Judge Grants Reward to Relative of Driver in Notorious Hit and Run

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    NEWSLETTERS

    A relative of the man arrested and convicted in a disturbing hit and run in Hartford will be able to cash in on a ten thusand dollar reward.

    A relative of the man who ran down Angel Arce Torres on a Hartford street in 2008 is entitled to the $10,000 reward for turning him in.  A Hartford Superior Court judge made the ruling Wednesday afternoon after an emotional hearing where the victim's son urged him to withhold the money.

    "Your honor, this lady does not deserve this reward," said Angel Arce, the victim's son.  "We get our justice and then the state waits until we start to heal and slaps us in the face with this."

    Torres, 78, was hit while crossing Park Street while crossing Park Street in May 2008.  It happened as one driver chased another.  The vehicles fled the scene and police released surveillance video to elicit leads in the case. Instead of leads, that video sparked national outrage because it showed several cars drive by Torres as he was lying injured in the street.

    Reward Approved In Hit And Run

    [HAR] Reward Approved In Hit And Run
    A relative of the man arrested and convicted in a disturbing hit and run in Hartford will be able to cash in on a ten thusand dollar reward.

    Torres died one year later.  That's when Ana Santiago came forward saying she saw one of her relatives, Luis Negron, chase after a car that day.  She also told police in a written statement that she heard him confess two weeks later.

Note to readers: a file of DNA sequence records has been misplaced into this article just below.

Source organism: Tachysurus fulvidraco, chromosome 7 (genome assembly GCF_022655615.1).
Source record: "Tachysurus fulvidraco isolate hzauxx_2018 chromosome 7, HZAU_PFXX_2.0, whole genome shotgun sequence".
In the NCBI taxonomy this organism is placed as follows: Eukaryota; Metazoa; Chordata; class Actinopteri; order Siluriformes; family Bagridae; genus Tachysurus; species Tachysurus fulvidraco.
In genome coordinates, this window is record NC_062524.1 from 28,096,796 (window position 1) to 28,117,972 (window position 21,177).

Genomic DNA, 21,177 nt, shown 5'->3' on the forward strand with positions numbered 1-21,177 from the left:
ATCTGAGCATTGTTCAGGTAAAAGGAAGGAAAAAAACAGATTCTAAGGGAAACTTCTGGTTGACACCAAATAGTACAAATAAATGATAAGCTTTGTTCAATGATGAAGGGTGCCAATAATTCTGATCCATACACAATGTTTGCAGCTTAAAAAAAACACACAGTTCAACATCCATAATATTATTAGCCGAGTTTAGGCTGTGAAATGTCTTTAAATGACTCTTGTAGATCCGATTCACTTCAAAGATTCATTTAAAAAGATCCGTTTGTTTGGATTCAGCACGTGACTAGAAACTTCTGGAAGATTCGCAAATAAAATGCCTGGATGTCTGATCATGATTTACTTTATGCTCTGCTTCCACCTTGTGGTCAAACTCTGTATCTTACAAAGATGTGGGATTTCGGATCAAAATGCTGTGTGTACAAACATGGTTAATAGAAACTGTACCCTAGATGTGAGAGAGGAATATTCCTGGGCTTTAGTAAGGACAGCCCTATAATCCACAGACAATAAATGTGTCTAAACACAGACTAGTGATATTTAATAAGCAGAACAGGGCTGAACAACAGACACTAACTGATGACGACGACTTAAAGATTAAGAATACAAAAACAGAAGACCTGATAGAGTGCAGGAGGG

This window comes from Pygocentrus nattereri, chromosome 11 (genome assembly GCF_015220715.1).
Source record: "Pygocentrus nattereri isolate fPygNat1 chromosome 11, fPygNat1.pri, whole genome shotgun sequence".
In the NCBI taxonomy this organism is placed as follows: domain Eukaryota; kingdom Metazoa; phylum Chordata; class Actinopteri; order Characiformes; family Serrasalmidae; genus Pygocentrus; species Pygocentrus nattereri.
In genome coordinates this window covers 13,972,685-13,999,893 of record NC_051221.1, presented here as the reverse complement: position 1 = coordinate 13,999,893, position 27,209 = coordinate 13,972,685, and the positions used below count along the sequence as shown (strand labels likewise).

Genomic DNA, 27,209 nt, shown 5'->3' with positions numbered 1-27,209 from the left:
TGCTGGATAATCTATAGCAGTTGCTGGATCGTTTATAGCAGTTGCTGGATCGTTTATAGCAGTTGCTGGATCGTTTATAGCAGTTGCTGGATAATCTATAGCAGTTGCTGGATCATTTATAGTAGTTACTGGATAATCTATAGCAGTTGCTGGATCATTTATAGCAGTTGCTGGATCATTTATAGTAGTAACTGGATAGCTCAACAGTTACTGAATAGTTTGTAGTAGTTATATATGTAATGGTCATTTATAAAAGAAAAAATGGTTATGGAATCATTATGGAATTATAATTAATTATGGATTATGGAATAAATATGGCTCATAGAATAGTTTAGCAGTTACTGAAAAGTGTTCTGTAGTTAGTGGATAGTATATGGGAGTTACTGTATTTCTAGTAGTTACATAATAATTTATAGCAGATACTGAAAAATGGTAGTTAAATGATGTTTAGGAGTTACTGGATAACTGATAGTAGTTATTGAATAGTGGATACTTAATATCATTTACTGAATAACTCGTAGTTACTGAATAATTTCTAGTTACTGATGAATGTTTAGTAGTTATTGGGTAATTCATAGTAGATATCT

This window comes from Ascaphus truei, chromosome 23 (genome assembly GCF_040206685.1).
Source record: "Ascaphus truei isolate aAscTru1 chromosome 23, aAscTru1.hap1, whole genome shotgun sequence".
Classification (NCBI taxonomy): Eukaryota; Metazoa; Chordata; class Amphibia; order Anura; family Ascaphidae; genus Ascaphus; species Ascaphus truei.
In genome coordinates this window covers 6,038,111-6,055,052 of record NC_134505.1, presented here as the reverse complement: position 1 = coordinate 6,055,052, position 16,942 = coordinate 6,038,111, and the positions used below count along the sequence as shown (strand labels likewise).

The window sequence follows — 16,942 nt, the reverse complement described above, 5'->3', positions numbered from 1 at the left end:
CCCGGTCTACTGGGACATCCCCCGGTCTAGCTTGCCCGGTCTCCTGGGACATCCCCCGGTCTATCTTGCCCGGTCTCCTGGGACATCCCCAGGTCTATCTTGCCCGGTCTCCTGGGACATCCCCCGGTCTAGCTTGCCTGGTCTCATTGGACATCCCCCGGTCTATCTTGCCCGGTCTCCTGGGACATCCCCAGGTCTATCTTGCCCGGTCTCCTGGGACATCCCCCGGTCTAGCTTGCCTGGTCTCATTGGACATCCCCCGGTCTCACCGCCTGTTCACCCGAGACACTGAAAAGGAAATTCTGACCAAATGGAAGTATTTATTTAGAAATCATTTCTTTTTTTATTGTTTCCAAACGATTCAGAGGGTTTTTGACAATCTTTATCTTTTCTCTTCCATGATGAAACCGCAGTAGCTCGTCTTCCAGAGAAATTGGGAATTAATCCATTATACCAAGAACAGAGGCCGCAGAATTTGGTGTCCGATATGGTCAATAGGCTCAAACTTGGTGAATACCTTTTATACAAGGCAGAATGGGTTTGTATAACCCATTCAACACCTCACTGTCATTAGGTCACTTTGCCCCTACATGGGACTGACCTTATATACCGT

Police confronted Negron and he confessed, according to prosecutors.  He eventually pleaded guilty and is serving ten years in prison.

    Graphic: Hit-And-Run Victim, 78, Left Lying In Street 

    [HAR] Graphic: Hit-And-Run Victim, 78, Left Lying In Street 
    Surveillance video shows a 78-year-old hit-and-run victim lying in the street as onlookers stood by and cars continued to drive past.

    "Here's this person that knew from the beginning.  For an entire year she hid this guy, your honor.  She hid him," said Arce.

    Prosecutors said withholding the reward money would be bad public policy and set a bad precedent that could keep other witnesses from coming forward in other cases.

    "Whether I like it or not, she has the most rightful claim to that money," said John Fahey, the prosecutor in the case.

    In the end, the judge agreed.  "It was because of Ms. Santiago's decision, however late it might have come, to provide this information to police that Mr. Negron was brought to justice," said Judge David Gold.

    In making his ruling, Judge Gold pointed out that Negron may still be walking the streets had Santiago not come forward.

    "Did she do it as expeditiously as she should have?  Unquestionably not, but the law does not carry within it a time limit," said Gold.

    Arce left court outraged. 

    "She's entitled to a $10,000 reward?  She hid him for a year."

     

     

     

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